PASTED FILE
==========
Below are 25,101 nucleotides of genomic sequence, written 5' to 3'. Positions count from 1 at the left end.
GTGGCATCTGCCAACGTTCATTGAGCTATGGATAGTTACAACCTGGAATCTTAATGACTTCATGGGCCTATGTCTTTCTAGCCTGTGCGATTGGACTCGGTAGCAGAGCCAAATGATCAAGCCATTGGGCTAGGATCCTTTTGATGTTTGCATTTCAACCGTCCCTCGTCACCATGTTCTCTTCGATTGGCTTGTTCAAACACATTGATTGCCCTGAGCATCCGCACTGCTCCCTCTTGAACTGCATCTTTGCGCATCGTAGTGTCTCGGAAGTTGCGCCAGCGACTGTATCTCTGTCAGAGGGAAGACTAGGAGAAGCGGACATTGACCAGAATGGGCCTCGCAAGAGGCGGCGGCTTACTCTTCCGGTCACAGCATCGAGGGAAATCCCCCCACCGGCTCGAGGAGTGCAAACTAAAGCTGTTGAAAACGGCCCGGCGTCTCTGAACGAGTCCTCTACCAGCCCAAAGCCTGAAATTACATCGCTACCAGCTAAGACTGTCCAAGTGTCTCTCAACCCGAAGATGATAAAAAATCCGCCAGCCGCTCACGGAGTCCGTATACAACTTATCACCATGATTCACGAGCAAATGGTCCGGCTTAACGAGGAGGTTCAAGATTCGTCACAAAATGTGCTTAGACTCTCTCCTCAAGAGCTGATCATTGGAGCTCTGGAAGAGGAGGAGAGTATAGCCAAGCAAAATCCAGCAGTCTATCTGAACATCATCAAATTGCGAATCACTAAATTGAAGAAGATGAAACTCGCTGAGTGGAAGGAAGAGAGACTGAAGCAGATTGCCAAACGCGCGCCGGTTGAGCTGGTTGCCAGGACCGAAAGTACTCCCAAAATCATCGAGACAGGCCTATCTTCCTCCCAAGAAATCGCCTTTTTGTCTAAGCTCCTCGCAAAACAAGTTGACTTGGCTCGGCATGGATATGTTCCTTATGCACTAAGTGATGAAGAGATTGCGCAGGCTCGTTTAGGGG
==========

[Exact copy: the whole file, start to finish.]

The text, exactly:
Below are 25,101 nucleotides of genomic sequence, written 5' to 3'. Positions count from 1 at the left end.
GTGGCATCTGCCAACGTTCATTGAGCTATGGATAGTTACAACCTGGAATCTTAATGACTTCATGGGCCTATGTCTTTCTAGCCTGTGCGATTGGACTCGGTAGCAGAGCCAAATGATCAAGCCATTGGGCTAGGATCCTTTTGATGTTTGCATTTCAACCGTCCCTCGTCACCATGTTCTCTTCGATTGGCTTGTTCAAACACATTGATTGCCCTGAGCATCCGCACTGCTCCCTCTTGAACTGCATCTTTGCGCATCGTAGTGTCTCGGAAGTTGCGCCAGCGACTGTATCTCTGTCAGAGGGAAGACTAGGAGAAGCGGACATTGACCAGAATGGGCCTCGCAAGAGGCGGCGGCTTACTCTTCCGGTCACAGCATCGAGGGAAATCCCCCCACCGGCTCGAGGAGTGCAAACTAAAGCTGTTGAAAACGGCCCGGCGTCTCTGAACGAGTCCTCTACCAGCCCAAAGCCTGAAATTACATCGCTACCAGCTAAGACTGTCCAAGTGTCTCTCAACCCGAAGATGATAAAAAATCCGCCAGCCGCTCACGGAGTCCGTATACAACTTATCACCATGATTCACGAGCAAATGGTCCGGCTTAACGAGGAGGTTCAAGATTCGTCACAAAATGTGCTTAGACTCTCTCCTCAAGAGCTGATCATTGGAGCTCTGGAAGAGGAGGAGAGTATAGCCAAGCAAAATCCAGCAGTCTATCTGAACATCATCAAATTGCGAATCACTAAATTGAAGAAGATGAAACTCGCTGAGTGGAAGGAAGAGAGACTGAAGCAGATTGCCAAACGCGCGCCGGTTGAGCTGGTTGCCAGGACCGAAAGTACTCCCAAAATCATCGAGACAGGCCTATCTTCCTCCCAAGAAATCGCCTTTTTGTCTAAGCTCCTCGCAAAACAAGTTGACTTGGCTCGGCATGGATATGTTCCTTATGCACTAAGTGATGAAGAGATTGCGCAGGCTCGTTTAGGGG